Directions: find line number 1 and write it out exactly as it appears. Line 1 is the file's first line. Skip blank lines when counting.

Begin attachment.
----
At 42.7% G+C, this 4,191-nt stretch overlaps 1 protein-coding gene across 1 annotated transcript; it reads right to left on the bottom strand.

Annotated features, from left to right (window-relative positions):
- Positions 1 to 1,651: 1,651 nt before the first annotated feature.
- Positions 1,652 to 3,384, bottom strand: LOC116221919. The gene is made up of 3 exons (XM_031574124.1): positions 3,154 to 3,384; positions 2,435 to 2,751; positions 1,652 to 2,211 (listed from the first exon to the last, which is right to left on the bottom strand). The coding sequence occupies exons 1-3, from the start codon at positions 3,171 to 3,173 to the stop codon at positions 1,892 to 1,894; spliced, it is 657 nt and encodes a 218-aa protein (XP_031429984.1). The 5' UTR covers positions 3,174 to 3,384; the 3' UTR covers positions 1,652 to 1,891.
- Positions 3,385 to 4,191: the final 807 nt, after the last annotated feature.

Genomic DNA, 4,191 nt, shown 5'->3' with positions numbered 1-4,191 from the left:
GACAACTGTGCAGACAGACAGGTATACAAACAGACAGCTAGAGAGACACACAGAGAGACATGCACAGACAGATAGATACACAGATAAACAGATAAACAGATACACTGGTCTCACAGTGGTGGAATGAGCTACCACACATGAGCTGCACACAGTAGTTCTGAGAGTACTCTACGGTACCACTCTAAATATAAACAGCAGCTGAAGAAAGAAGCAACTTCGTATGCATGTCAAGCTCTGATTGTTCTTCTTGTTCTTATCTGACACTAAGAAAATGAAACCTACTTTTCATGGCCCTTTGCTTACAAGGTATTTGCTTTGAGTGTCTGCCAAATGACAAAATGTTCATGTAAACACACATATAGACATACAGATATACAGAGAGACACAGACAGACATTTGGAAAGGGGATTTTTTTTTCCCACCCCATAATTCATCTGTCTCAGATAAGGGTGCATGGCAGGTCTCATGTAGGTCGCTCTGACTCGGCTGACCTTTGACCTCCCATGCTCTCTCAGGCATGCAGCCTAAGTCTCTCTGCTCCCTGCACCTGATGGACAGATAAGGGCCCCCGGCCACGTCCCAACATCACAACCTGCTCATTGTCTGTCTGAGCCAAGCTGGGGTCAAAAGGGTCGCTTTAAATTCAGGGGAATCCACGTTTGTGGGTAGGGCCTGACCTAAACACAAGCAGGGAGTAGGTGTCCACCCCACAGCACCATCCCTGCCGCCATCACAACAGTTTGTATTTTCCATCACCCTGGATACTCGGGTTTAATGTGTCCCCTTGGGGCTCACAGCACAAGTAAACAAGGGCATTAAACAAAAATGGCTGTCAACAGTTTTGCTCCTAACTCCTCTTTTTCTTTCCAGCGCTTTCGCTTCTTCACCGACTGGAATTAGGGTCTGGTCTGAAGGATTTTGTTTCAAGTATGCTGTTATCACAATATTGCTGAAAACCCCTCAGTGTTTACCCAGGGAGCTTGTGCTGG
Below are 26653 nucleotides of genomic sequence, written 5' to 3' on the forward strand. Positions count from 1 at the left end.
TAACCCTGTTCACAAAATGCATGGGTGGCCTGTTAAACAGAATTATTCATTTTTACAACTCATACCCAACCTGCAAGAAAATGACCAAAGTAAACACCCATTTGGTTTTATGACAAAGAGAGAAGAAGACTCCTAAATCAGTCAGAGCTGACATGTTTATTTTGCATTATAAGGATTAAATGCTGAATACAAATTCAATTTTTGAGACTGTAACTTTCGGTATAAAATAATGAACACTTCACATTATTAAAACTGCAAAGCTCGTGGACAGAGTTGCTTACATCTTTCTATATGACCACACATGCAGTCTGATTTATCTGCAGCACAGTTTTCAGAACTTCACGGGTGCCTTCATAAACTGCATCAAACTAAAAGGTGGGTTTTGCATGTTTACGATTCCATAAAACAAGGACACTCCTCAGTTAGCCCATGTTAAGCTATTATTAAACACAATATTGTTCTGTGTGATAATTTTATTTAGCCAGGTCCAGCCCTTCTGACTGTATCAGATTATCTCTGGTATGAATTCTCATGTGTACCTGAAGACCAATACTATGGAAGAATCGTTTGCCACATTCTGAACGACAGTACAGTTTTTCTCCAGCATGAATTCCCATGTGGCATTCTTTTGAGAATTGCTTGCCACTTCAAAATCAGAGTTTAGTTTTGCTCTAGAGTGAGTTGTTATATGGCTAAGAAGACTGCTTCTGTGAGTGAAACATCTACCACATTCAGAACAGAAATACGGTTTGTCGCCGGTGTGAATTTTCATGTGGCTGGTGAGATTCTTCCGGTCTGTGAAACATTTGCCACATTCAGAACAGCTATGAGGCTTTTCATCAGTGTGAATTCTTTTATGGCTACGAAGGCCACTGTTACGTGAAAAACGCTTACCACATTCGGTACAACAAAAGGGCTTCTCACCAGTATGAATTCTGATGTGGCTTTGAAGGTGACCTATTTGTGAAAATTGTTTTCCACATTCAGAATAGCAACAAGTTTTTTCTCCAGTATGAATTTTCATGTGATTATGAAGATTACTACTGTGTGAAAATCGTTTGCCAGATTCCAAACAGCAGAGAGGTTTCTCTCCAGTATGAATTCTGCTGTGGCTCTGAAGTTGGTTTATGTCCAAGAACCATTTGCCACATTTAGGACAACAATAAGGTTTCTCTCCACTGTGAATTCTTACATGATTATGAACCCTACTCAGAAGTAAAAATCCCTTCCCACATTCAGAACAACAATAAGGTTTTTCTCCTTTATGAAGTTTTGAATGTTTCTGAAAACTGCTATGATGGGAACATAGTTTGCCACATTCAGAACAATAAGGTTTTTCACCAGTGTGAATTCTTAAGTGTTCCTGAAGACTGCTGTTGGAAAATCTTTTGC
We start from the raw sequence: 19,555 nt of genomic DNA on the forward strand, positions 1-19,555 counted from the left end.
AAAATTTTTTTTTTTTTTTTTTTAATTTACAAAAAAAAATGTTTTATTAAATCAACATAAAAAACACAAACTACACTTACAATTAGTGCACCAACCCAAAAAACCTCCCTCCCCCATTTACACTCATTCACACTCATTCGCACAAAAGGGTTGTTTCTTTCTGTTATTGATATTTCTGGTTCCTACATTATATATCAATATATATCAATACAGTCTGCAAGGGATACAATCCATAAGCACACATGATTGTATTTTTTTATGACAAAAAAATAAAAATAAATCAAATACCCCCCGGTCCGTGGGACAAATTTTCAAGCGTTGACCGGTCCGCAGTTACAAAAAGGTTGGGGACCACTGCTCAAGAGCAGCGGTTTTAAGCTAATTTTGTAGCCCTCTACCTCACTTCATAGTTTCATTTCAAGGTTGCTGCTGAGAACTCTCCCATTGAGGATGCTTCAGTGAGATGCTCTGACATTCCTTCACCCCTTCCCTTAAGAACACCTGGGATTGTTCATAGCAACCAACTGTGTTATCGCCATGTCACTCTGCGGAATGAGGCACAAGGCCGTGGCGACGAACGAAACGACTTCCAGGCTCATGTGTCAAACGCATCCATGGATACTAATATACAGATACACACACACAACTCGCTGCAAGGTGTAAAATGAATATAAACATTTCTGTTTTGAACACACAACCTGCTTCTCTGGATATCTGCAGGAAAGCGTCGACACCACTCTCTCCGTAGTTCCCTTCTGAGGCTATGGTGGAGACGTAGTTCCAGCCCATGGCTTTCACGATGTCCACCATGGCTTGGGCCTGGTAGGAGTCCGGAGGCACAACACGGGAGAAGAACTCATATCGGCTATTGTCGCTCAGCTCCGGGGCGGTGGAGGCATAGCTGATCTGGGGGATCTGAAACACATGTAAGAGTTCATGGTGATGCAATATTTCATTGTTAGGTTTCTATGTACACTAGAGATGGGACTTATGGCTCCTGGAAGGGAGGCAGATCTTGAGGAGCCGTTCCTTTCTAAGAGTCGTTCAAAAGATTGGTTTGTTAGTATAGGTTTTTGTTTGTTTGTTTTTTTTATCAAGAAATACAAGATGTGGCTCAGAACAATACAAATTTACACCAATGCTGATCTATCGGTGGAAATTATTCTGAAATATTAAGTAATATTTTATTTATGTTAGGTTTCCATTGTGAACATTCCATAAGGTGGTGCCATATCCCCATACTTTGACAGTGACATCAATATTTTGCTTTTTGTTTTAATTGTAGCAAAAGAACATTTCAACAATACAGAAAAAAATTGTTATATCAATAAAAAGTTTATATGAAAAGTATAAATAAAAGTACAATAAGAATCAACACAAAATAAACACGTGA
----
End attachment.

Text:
At 42.7% G+C, this 4,191-nt stretch overlaps 1 protein-coding gene across 1 annotated transcript; it reads right to left on the bottom strand.